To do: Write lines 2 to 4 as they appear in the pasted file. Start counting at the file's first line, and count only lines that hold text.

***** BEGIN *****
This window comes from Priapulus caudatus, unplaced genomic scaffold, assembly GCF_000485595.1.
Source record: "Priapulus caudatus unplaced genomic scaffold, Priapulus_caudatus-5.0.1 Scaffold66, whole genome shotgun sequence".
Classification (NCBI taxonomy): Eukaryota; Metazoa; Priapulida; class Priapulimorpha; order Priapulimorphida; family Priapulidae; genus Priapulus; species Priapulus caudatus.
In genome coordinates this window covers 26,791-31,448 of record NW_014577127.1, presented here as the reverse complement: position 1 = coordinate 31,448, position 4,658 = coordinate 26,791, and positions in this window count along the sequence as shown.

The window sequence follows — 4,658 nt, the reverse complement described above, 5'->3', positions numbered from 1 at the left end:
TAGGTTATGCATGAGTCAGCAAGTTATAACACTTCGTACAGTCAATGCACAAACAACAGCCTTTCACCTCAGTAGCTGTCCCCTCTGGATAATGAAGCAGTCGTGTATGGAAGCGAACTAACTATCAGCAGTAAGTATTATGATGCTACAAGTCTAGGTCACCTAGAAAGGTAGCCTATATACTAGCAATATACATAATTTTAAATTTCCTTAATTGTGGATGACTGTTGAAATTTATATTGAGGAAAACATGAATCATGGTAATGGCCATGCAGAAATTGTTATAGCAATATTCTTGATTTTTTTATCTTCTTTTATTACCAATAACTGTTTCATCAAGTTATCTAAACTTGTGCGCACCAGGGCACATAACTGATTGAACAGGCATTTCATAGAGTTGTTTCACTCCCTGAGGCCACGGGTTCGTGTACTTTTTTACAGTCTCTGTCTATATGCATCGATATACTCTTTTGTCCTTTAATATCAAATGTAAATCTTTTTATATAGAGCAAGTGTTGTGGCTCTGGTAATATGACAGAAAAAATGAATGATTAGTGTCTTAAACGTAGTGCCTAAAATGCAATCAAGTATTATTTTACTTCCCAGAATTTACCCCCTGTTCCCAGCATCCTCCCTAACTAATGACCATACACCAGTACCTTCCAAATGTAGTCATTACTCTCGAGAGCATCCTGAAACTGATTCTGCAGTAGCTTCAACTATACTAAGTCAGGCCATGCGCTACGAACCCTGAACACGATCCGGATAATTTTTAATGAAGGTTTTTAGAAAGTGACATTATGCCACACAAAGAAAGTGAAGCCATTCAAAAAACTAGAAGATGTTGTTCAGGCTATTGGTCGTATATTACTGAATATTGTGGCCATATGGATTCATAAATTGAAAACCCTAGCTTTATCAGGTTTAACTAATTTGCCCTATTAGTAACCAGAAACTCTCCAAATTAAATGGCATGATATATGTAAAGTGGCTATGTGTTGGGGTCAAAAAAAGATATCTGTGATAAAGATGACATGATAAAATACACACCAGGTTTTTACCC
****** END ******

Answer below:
Source record: "Priapulus caudatus unplaced genomic scaffold, Priapulus_caudatus-5.0.1 Scaffold66, whole genome shotgun sequence".
Classification (NCBI taxonomy): Eukaryota; Metazoa; Priapulida; class Priapulimorpha; order Priapulimorphida; family Priapulidae; genus Priapulus; species Priapulus caudatus.
In genome coordinates this window covers 26,791-31,448 of record NW_014577127.1, presented here as the reverse complement: position 1 = coordinate 31,448, position 4,658 = coordinate 26,791, and positions in this window count along the sequence as shown.